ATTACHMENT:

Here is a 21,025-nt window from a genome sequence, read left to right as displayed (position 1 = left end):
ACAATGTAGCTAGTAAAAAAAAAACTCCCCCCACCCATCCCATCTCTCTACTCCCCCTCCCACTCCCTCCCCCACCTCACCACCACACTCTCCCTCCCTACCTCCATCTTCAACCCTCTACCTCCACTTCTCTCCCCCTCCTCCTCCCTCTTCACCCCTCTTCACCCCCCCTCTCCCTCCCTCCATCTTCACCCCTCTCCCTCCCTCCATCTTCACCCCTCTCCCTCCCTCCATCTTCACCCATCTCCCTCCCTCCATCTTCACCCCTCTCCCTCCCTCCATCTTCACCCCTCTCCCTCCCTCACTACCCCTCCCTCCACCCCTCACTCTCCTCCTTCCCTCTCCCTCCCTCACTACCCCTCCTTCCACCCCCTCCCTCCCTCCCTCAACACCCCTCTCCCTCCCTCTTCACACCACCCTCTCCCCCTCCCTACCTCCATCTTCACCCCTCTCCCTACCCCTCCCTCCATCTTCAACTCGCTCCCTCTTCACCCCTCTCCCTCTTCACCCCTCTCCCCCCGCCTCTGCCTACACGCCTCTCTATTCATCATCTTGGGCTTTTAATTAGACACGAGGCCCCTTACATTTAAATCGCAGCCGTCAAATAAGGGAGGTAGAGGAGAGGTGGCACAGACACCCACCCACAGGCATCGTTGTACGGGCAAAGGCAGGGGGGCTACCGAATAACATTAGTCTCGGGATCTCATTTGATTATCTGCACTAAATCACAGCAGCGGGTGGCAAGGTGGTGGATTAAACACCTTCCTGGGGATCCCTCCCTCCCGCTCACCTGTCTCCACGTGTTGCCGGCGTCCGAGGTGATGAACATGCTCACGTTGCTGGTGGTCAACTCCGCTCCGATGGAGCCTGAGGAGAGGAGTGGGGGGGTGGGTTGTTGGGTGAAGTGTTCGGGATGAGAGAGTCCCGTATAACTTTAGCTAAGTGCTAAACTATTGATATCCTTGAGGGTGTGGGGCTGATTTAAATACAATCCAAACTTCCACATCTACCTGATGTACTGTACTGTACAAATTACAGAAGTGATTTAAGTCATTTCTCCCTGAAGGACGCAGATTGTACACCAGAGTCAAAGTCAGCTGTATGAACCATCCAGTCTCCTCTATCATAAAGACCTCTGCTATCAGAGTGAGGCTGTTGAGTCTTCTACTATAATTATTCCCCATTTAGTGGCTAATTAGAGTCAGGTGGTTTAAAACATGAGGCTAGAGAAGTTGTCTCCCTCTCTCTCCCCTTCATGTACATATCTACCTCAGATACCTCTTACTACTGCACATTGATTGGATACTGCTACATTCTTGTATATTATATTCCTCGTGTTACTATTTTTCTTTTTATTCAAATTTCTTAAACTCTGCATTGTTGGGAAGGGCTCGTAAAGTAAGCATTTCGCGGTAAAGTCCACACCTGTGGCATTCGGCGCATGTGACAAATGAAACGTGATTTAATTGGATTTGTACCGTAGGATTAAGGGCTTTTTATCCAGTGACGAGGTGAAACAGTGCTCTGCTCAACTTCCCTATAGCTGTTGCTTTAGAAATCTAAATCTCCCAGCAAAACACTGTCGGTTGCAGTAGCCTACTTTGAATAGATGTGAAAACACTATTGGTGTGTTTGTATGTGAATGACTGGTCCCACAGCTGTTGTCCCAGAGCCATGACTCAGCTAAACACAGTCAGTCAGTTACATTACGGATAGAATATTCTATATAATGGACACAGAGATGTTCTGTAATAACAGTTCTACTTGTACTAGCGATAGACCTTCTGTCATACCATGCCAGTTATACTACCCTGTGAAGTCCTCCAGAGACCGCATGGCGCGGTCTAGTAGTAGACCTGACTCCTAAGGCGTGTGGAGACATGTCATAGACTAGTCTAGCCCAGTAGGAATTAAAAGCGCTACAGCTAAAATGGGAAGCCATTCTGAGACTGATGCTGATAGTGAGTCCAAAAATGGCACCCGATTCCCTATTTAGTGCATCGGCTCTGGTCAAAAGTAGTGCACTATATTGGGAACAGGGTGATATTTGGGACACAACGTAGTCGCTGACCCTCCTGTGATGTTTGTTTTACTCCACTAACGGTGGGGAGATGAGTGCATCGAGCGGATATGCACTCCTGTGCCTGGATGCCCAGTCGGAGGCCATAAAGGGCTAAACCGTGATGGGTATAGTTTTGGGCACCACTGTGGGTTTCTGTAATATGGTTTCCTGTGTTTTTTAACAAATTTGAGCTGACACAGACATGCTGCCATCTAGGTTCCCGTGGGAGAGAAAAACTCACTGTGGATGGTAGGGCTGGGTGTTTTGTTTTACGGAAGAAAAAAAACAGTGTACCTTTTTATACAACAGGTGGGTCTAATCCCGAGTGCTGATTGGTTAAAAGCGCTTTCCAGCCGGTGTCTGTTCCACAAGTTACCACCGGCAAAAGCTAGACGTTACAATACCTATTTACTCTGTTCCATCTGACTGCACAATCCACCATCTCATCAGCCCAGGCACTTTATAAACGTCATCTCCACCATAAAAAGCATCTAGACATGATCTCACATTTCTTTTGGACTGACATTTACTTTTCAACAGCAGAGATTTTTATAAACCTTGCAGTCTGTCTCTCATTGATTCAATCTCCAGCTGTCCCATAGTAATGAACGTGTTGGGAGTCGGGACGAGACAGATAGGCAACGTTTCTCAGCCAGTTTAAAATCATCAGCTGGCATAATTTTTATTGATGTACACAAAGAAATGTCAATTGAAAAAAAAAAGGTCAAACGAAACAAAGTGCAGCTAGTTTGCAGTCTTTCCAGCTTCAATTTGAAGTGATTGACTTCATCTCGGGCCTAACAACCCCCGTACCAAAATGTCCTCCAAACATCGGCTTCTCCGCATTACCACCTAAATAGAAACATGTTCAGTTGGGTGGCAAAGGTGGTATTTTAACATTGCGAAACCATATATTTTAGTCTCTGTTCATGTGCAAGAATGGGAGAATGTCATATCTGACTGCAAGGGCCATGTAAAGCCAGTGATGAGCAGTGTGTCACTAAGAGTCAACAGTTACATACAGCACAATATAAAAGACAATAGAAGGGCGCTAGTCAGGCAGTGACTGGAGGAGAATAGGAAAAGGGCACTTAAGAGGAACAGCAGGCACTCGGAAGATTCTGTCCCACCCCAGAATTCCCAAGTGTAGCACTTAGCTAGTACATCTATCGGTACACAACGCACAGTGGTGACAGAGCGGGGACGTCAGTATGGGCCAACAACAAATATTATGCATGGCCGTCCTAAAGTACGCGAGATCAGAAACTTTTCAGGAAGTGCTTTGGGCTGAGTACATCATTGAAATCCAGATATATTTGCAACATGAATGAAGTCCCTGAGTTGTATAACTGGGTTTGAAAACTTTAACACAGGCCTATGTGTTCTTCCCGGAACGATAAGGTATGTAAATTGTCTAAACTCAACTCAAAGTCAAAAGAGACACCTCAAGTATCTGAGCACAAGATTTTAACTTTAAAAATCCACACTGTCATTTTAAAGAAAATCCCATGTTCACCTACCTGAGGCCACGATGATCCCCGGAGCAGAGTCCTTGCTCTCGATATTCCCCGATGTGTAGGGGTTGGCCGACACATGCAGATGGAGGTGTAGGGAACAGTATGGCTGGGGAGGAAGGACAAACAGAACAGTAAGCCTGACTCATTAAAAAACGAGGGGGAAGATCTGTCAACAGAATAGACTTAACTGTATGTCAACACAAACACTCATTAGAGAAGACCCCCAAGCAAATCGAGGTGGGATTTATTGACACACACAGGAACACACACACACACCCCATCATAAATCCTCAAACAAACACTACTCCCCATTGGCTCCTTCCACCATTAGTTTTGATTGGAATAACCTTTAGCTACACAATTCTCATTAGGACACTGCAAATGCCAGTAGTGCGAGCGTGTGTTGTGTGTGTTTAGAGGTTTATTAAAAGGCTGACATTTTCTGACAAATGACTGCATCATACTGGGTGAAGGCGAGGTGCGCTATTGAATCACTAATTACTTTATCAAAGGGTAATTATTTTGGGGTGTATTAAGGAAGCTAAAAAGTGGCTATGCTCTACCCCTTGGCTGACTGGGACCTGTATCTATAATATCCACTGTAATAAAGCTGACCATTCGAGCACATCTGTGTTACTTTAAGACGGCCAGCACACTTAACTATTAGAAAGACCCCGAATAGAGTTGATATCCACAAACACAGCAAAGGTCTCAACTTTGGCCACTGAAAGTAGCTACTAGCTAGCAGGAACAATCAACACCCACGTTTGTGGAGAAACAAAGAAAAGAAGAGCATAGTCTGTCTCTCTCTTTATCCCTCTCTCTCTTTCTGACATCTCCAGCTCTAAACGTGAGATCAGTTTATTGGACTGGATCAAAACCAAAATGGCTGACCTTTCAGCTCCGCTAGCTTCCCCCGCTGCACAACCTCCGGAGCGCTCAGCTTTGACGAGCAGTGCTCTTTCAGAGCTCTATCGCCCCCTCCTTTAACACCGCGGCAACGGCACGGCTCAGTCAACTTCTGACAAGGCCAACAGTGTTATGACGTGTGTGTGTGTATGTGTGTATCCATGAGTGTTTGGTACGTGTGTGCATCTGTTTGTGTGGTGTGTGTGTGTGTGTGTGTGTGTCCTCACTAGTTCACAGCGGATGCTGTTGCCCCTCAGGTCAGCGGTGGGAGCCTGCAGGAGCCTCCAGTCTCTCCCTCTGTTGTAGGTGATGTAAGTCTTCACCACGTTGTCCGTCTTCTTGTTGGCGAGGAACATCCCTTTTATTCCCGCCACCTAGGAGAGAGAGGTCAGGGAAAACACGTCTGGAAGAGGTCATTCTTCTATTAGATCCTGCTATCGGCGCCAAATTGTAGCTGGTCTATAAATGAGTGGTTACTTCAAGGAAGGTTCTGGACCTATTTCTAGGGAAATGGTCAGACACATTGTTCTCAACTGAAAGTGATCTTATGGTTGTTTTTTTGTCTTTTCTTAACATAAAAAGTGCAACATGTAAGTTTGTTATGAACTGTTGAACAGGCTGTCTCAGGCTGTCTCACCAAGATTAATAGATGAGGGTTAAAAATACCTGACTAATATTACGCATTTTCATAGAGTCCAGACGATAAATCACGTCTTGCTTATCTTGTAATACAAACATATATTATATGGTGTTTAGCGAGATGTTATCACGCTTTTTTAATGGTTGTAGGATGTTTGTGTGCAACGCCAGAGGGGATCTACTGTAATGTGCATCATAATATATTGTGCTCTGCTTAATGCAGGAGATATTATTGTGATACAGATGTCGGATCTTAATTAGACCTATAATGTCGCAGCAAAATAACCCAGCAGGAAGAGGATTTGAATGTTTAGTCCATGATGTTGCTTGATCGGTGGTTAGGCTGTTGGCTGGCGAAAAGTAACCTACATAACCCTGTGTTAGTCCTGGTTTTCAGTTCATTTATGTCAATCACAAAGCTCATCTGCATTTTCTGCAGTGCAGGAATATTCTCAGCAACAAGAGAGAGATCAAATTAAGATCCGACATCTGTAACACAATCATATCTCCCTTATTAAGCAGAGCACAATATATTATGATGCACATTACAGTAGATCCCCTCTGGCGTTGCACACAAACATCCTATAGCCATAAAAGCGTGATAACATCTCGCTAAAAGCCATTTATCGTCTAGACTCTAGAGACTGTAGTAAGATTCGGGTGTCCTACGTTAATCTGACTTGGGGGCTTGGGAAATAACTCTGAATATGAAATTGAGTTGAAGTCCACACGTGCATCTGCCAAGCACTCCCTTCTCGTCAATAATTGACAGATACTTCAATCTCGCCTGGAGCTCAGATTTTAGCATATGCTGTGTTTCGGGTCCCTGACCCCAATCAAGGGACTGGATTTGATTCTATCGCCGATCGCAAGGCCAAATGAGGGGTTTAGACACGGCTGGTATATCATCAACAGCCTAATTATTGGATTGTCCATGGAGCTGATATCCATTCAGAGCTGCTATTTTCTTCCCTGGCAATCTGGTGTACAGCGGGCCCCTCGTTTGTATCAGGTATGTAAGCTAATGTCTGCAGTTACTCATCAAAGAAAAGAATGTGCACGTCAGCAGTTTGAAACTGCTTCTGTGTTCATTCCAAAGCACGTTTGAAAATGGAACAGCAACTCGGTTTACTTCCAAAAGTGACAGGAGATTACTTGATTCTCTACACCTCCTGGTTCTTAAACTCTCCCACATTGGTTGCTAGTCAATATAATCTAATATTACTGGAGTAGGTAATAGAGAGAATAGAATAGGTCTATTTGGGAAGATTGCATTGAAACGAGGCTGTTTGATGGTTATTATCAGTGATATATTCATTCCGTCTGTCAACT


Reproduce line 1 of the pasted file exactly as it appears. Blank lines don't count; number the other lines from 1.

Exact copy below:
Here is a 21,025-nt window from a genome sequence, read left to right as displayed (position 1 = left end):